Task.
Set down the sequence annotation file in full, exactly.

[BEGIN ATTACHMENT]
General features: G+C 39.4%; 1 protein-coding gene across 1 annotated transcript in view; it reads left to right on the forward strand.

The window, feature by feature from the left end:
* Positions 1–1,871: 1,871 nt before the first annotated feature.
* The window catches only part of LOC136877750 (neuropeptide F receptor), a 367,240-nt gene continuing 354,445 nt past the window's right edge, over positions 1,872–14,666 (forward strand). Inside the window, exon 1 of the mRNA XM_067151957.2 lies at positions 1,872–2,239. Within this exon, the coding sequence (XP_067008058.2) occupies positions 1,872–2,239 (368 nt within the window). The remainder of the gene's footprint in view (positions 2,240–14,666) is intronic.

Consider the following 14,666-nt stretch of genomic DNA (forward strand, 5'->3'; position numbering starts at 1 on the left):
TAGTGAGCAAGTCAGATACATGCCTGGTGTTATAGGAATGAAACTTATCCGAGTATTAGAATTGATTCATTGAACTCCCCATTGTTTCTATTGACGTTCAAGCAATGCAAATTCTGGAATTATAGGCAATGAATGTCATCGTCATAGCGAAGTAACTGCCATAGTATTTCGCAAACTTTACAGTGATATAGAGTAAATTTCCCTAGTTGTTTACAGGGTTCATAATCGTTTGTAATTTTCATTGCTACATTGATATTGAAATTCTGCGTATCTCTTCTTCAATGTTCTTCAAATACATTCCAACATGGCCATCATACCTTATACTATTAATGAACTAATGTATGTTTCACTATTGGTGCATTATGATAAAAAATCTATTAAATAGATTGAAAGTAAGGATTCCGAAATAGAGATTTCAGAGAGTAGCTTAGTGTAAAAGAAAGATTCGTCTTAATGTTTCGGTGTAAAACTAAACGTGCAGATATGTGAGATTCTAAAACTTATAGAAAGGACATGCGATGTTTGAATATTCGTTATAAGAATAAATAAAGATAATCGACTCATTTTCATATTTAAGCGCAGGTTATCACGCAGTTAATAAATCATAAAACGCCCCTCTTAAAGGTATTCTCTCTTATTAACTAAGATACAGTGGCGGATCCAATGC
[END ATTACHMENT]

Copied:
General features: G+C 39.4%; 1 protein-coding gene across 1 annotated transcript in view; it reads left to right on the forward strand.

The window, feature by feature from the left end:
* Positions 1–1,871: 1,871 nt before the first annotated feature.
* The window catches only part of LOC136877750 (neuropeptide F receptor), a 367,240-nt gene continuing 354,445 nt past the window's right edge, over positions 1,872–14,666 (forward strand). Inside the window, exon 1 of the mRNA XM_067151957.2 lies at positions 1,872–2,239. Within this exon, the coding sequence (XP_067008058.2) occupies positions 1,872–2,239 (368 nt within the window). The remainder of the gene's footprint in view (positions 2,240–14,666) is intronic.

Consider the following 14,666-nt stretch of genomic DNA (forward strand, 5'->3'; position numbering starts at 1 on the left):
TAGTGAGCAAGTCAGATACATGCCTGGTGTTATAGGAATGAAACTTATCCGAGTATTAGAATTGATTCATTGAACTCCCCATTGTTTCTATTGACGTTCAAGCAATGCAAATTCTGGAATTATAGGCAATGAATGTCATCGTCATAGCGAAGTAACTGCCATAGTATTTCGCAAACTTTACAGTGATATAGAGTAAATTTCCCTAGTTGTTTACAGGGTTCATAATCGTTTGTAATTTTCATTGCTACATTGATATTGAAATTCTGCGTATCTCTTCTTCAATGTTCTTCAAATACATTCCAACATGGCCATCATACCTTATACTATTAATGAACTAATGTATGTTTCACTATTGGTGCATTATGATAAAAAATCTATTAAATAGATTGAAAGTAAGGATTCCGAAATAGAGATTTCAGAGAGTAGCTTAGTGTAAAAGAAAGATTCGTCTTAATGTTTCGGTGTAAAACTAAACGTGCAGATATGTGAGATTCTAAAACTTATAGAAAGGACATGCGATGTTTGAATATTCGTTATAAGAATAAATAAAGATAATCGACTCATTTTCATATTTAAGCGCAGGTTATCACGCAGTTAATAAATCATAAAACGCCCCTCTTAAAGGTATTCTCTCTTATTAACTAAGATACAGTGGCGGATCCAATGC